Isabel has written classics in religion and spirituality, including AWAITING THE CHILD, which features a special introduction by Madeleine L’Engle, Isabel’s teacher and mentor. I had the privilege of seeing the original manuscript of BECOMING FLAME in 2008 when I read it aloud to my friend Vickie while we traveled from Sewanee, Tennessee to Louisiana. I knew then that the manuscript was a gem which belonged on the bookshelves of all women who try to impart wisdom to their daughters. The style of the book, which resembles Socratic dialogues – question and response -- is highly effective and emphasizes the distinct character of woman-to-woman discourse. Dialogues remind me of Louisiana Poet Laureate Darrell Bourque’s latest volume of counterpoint poetry, CALL AND RESPONSE, a book that Bourque wrote with fellow poet Jack Bedell, featuring poems patterned after responsorial type songs in the work fields and in Catholic and Anglican churches.

Isabel’s scenarios in BECOMING FLAME emphasize the value of exchange and connection in the most personal of spaces – the home -- and in the most personal relationship of mother and daughter. Readers will recognize Isabel’s strong theological grounding in the inspirational exchanges between mother and daughter.

Isabel is a graduate of Wheaton College and has an M.A. in Religion from Mundelein College, Chicago. She received an Ohio Arts Council fellowship in Creative Writing in 1989. She’s also managing editor of “Synthesis,” an international magazine of commentary on Biblical readings for the Anglican Church calendar each year. Among Isabel’s other books are FACES OF FRIENDSHIP and SOUL MOMENTS, two rich texts that illuminate her spiritual journey.

I love one of the quotes about feminine theological inquiry written by L. Maloney that Isabel included in her latest blog: “…God has her skirts tucked up and is busy sweeping and searching too…” I miss the “writerly” conversations Isabel and I shared during coffee breaks and lunches and while breakfasting after services at St. Mary’s Convent, Sewanee, where I first met her.

You can see her blog at

Friday, January 1, 2010


Last week on a typical monsoon day in Louisiana, I sat in the Winn Dixie parking lot, waiting for a shopper to pick up a few items from the store and watching passersby slosh through ever-widening pools of water. Seagulls soared through the lot, now dark silver in color, now white, their colors conforming to the color of cloud patches overhead. I wondered if the gulls thought a beach lay nearby and if they were puzzled about the lack of sand. I know that they’re ground nesting carnivores, but their hunting ground is usually near the ocean where they search for crabs and small fish. They also nest in dense colonies, but only a few gulls dipped over the lot. Did they think that the umbrellas moving in and out were beach umbrellas? Did they think the smells coming from the deli signaled a picnic? By the time the shopper returned to the car, most of the gulls had dispersed, except for a lone scavenger that landed on a “$4/12 Pepsi” sign and finding no food, sailed off, squawking loudly, into black rain clouds.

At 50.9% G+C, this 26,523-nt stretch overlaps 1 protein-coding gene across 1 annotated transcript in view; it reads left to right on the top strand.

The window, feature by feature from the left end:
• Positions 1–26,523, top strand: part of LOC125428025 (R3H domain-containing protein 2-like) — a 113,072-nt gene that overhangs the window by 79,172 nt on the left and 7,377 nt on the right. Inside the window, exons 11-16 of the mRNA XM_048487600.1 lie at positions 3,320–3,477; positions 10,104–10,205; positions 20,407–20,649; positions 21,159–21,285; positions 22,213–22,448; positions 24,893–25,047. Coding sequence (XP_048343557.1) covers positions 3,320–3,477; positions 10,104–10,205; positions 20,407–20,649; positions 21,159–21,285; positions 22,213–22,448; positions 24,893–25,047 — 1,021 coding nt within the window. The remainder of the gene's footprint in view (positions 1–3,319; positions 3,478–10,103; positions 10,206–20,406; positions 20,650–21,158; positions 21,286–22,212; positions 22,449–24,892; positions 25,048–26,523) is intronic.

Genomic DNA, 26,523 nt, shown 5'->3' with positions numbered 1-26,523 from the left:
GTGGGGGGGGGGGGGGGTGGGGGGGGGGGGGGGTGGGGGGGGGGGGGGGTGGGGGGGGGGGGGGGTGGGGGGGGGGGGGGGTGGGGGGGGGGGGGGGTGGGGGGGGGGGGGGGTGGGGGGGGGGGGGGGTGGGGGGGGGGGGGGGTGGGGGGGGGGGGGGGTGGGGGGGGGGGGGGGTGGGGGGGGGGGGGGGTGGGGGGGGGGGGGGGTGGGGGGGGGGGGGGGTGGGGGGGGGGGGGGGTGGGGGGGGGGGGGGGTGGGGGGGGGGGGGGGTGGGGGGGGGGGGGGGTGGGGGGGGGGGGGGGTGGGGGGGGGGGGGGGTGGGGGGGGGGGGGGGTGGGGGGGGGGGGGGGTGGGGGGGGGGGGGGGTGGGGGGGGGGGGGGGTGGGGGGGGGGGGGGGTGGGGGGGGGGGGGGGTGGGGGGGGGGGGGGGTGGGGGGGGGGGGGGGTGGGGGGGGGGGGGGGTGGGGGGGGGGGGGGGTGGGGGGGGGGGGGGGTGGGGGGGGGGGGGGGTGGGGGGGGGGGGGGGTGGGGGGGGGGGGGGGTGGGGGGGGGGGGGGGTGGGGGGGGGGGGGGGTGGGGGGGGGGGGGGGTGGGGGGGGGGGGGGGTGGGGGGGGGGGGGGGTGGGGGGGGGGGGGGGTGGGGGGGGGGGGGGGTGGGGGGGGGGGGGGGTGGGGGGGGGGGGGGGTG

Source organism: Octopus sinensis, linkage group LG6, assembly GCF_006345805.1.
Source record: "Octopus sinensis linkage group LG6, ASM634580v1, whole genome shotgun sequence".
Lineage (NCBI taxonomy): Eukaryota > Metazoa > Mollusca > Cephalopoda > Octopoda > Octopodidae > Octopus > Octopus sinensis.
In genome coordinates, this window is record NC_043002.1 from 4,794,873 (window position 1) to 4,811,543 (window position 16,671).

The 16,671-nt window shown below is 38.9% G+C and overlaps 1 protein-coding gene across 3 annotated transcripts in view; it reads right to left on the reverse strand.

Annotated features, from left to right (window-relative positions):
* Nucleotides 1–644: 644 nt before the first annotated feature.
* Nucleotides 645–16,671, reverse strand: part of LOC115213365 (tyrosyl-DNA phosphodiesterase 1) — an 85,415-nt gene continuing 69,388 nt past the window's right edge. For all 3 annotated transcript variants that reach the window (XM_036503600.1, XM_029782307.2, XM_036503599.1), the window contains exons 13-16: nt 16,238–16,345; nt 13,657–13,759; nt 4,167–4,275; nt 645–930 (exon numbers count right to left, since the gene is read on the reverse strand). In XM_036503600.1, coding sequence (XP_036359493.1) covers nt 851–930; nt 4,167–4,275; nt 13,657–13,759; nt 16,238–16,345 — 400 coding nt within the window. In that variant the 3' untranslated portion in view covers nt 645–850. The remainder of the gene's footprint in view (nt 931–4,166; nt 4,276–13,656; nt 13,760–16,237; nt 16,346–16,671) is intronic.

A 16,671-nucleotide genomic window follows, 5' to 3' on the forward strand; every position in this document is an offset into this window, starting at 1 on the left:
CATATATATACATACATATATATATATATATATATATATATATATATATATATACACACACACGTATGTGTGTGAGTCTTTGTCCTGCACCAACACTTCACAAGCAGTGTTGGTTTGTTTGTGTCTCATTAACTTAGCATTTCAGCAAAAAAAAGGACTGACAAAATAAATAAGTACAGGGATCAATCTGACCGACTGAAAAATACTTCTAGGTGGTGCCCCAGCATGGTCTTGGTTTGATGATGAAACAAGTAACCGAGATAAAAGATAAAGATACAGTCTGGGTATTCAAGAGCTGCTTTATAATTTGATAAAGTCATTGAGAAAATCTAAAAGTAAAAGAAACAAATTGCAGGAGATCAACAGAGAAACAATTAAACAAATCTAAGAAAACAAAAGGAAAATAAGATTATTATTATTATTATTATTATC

After I returned home, I sat for a few moments in my striped “reflecting chair” in the living room, thinking about the similarity between the lone seagull and the 1970 bestseller, JONATHAN LIVINGSTON SEAGULL. It’s the story about a seagull who tires of petty squabbles among his scavenging flock and develops a yen to learn all he can about flying. He’s expelled from the flock because of his non-conformity and unwillingness to engage in fellow gull squabbles. Undaunted, he makes higher and higher flights and finally reaches a point where he can fly no higher. Befriended by two caring seagulls, he joins another gull society to learn a new way of being. The gulls teach him “You’ve got to understand that a seagull is an unlimited idea of freedom, an image of the Great Gull (God). You have the freedom to be yourself, your true self, here and now, and nothing can stand in your way.”

There are themes of love and forgiveness throughout Jonathan’s learning, and he ultimately becomes a teacher, expressing wise commentary about trespassing rules that are rigidly followed (seagulls that are Pharisees?). Jonathan has a vision to teach the idea that despite differences in individual gulls, there’s something that binds them all together. No ambiguity here–the theme emphasizes the idea of a caring, truly spiritual community where “all are welcome at the table.”

You may think JONATHAN LIVINGSTON SEAGULL is an oversimplified book, but I think it’s a New Year’s Day story about human potential and the possibilities of developing a spiritual path that begins “by knowing you have already arrived.”